"The experience of coming from behind in the group is extremely important for my young players and it will help them take their game to the next level," said Voeller, who restored Germany's pride after taking over in the wake of the Euro 2000 flop.

The normally unflappable Voeller lost his cool once in the campaign, after a dismal 0-0 draw with Iceland in September left his team in danger of not making it to Portugal.

The former Germany striker lashed out at his media critics in a expletive-filled outburst, calling their analysis of Germany's weaknesses "a load of crap."

Voeller then had to hear fellow former German international Felix Magath, now the VfB Stuttgart coach, suggest it might be better if Germany did not qualify because that might make them realise that drastic changes were needed.

Magath's remarks irritated Voeller, who has introduced changes, promoting a handful of talented young players, notably defender Andreas Hinkel and striker Kevin Kuranyi, both from VfB Stuttgart.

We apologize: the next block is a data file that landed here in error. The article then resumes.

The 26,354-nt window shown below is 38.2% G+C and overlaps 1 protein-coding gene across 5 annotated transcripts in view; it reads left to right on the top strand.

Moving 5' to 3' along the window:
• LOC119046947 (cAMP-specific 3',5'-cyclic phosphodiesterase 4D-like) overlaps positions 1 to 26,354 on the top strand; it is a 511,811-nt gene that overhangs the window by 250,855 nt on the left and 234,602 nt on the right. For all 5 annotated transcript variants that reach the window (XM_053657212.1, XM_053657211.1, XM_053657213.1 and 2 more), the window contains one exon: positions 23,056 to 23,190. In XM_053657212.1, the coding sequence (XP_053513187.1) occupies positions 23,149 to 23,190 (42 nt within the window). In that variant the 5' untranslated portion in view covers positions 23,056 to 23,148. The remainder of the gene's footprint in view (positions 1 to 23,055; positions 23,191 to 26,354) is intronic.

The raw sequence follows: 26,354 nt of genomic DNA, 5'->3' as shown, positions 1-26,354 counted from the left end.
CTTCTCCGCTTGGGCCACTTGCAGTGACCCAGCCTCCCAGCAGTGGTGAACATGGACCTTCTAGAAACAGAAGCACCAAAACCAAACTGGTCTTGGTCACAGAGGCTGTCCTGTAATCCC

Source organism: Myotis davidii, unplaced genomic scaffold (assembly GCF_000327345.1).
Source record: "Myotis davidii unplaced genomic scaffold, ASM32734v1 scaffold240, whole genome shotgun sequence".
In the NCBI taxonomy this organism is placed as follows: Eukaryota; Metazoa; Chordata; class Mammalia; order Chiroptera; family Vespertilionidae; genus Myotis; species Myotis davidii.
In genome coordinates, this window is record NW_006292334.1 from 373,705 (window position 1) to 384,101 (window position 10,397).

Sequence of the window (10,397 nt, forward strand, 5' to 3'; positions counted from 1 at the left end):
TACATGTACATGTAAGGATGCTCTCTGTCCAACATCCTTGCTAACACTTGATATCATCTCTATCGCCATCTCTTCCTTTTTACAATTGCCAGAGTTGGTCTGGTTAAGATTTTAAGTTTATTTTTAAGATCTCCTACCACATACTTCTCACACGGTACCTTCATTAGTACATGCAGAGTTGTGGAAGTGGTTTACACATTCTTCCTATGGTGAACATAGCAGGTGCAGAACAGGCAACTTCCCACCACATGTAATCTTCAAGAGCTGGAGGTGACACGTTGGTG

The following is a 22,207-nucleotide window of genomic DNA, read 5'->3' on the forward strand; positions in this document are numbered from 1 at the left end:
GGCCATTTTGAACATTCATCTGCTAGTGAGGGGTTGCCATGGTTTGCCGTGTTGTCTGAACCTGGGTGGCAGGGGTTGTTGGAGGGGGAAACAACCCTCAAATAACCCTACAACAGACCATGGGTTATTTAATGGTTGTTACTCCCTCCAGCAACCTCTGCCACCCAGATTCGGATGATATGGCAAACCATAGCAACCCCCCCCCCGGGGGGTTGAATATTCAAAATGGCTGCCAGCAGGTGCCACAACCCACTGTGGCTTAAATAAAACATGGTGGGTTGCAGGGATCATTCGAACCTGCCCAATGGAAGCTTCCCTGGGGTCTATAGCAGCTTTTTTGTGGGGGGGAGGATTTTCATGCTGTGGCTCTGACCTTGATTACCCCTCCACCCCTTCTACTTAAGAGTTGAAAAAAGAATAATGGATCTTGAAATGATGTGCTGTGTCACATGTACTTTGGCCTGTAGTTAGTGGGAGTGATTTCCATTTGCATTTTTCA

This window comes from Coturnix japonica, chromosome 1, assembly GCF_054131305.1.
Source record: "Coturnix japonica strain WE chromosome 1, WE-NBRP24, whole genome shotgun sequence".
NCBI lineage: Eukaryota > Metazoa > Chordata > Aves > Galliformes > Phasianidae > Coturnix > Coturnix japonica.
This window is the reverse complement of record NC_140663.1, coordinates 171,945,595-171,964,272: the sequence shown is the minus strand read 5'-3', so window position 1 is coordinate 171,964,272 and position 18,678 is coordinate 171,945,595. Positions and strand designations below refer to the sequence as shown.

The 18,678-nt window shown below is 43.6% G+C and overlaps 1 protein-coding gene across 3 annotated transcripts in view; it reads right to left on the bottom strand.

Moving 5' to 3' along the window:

Voeller, who helped Germany to lift the World Cup in 1990 as a striker and knows an exciting forward when he sees one, also expects plenty from TSV 1860's Benjamin Lauth, whom he described as the German striker with the greatest potential.

The defence, traditionally one of Germany's strongest assets, has looked shaky lately but young blood is available there too, not only in Hinkel but also in his Stuttgart team mate Philipp Lahm, who made a promising debut against Croatia.

Voeller can also rely on several experienced players and an inspirational playmaker in Michael Ballack, who showed once again in the qualifying campaign how vital he is to the team.

Ballack alone is no guarantee of scintillating midfield play and Voeller could use a few more creative players.

He does have enough goalkeepers, although relations between Bayern Munich's Oliver Khan and Arsenal's Jens Lehmann are strained.